Today’s post is a review of Lutheran author (and PK) Karen Averitt’s memoir, I Don’t Want to Have the Prayer: A Messy Pastor’s Kid Does Her Memory Work.
I may have grabbed this extra eagerly since I’m a pastor’s wife myself and wonder what it’s like for my kids to be PKs. It was an easy, pleasurable, charming read and look into the not so distant past. As a fellow LCMSer, various things struck me and resonated throughout the book.
Did I secretly hope that there would be theological nuggets that would help me to raise my kids? Maybe not so secretly. This was more a look back to a previous generation of pastors and pastors wives than a bunch of lessons I could apply to myself in the most narrow sense. Since I am in sort of a theological enclave, it was interesting to note pastoral differences between her dad, my husband, and the pastors of my own past.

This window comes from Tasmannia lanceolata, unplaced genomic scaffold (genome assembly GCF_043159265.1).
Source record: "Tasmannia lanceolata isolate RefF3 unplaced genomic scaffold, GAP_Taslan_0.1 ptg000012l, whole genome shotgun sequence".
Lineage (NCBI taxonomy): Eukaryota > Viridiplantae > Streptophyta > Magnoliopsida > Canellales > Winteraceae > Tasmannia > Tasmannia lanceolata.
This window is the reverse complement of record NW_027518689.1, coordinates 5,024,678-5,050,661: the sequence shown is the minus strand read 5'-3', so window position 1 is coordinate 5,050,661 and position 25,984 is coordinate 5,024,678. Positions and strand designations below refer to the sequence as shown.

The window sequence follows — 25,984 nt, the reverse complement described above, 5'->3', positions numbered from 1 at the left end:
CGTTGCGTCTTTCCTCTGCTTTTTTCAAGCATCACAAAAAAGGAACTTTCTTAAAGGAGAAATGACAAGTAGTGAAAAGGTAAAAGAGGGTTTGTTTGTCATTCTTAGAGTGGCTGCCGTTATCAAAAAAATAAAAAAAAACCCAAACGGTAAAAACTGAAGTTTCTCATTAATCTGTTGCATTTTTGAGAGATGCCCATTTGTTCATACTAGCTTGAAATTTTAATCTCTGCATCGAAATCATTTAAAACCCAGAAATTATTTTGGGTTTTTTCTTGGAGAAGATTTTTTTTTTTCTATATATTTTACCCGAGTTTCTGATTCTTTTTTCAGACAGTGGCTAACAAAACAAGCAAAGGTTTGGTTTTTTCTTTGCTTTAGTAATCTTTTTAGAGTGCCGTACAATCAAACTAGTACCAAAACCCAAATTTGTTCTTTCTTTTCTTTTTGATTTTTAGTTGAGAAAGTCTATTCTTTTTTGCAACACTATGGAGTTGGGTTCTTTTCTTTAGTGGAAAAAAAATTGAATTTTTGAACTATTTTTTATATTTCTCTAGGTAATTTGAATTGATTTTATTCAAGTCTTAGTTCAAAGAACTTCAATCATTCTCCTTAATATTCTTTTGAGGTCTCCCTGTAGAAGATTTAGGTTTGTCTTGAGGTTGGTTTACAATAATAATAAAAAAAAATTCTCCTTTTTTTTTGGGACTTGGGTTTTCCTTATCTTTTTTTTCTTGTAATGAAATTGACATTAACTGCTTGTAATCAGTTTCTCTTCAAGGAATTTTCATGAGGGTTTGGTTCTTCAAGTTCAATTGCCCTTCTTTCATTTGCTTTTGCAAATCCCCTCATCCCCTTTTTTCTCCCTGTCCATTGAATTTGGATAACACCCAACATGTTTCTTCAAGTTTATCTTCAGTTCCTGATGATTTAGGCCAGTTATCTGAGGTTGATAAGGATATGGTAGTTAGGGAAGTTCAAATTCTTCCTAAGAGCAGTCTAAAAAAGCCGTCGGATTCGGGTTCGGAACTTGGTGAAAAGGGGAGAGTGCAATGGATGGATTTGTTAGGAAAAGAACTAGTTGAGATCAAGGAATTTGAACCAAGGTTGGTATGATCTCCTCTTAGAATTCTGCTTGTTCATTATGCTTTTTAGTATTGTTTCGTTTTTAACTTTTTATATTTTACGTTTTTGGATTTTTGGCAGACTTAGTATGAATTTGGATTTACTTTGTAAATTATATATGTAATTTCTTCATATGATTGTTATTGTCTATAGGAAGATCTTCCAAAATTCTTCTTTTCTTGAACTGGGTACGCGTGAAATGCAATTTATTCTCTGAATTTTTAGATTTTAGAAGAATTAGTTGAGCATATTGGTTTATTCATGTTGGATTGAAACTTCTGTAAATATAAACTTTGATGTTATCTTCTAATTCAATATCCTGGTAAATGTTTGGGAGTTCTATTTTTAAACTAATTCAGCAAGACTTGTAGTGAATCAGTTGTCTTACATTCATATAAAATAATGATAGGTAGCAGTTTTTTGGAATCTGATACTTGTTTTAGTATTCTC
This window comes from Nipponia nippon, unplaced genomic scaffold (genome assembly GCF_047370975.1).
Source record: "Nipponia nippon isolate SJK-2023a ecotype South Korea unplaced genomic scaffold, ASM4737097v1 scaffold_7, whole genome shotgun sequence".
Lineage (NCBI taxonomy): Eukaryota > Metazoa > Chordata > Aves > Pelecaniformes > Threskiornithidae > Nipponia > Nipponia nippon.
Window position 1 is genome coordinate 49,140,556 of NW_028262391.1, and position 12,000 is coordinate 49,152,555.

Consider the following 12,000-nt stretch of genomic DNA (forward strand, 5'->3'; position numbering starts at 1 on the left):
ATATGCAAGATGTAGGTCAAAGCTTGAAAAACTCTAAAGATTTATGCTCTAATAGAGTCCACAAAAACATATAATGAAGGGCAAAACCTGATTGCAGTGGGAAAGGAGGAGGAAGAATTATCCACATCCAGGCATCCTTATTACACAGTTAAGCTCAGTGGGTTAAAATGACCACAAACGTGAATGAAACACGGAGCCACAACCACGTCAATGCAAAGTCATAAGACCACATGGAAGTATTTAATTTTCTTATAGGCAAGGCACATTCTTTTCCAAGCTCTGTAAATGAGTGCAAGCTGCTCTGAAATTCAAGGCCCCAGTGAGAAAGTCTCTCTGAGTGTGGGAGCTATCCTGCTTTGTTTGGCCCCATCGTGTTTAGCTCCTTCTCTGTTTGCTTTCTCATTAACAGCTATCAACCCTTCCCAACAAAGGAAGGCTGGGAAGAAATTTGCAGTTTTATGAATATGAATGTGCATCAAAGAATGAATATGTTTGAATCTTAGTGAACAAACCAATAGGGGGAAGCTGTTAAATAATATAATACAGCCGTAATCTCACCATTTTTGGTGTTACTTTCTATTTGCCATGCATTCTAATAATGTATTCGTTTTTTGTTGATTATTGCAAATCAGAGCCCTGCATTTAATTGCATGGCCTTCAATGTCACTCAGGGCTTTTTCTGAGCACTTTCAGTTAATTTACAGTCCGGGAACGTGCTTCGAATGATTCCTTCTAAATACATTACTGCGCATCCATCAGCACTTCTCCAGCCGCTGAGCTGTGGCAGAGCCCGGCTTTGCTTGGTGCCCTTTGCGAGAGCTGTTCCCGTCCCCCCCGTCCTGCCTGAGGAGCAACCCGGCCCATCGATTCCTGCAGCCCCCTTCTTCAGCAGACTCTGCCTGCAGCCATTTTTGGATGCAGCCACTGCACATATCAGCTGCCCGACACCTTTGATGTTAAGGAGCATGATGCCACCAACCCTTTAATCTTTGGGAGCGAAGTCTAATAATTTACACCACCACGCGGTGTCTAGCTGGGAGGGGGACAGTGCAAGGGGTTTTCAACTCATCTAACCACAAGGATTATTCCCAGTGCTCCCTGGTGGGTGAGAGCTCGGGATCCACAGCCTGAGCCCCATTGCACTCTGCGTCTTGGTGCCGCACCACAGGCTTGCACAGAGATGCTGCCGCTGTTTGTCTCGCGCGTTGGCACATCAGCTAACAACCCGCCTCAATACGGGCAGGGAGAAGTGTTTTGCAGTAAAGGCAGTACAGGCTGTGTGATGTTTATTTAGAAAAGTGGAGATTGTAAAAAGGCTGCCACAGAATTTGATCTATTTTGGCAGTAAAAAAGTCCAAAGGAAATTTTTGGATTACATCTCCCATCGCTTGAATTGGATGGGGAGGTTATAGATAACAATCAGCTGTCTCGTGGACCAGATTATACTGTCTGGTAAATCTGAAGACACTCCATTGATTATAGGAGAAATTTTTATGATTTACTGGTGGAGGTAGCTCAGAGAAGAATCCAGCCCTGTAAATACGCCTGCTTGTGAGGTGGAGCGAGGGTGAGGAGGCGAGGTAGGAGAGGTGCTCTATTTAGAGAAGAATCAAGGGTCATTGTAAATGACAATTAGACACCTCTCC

I appreciated how the two sides of her family were very different. That let the book give a broader perspective, even as it told stories about both of her parents—one who may have been easier to get to know than the other.
I laughed out loud at some of the fashion and social awkwardness of her childhood. In a way that made me think we would have been friends!
If you like memoirs, this is an enjoyable one. If you’re curious about previous generations of Lutherans but not wanting to go back a hundred years (!), likewise this is a book for you. 🙂 Along those same lines, I Don’t Want to Have the Prayer isn’t about a time so very long ago: you don’t need to like reading historical fiction to get a kick out of this writer, her upbringing, and the Lutherans who have loved her so long.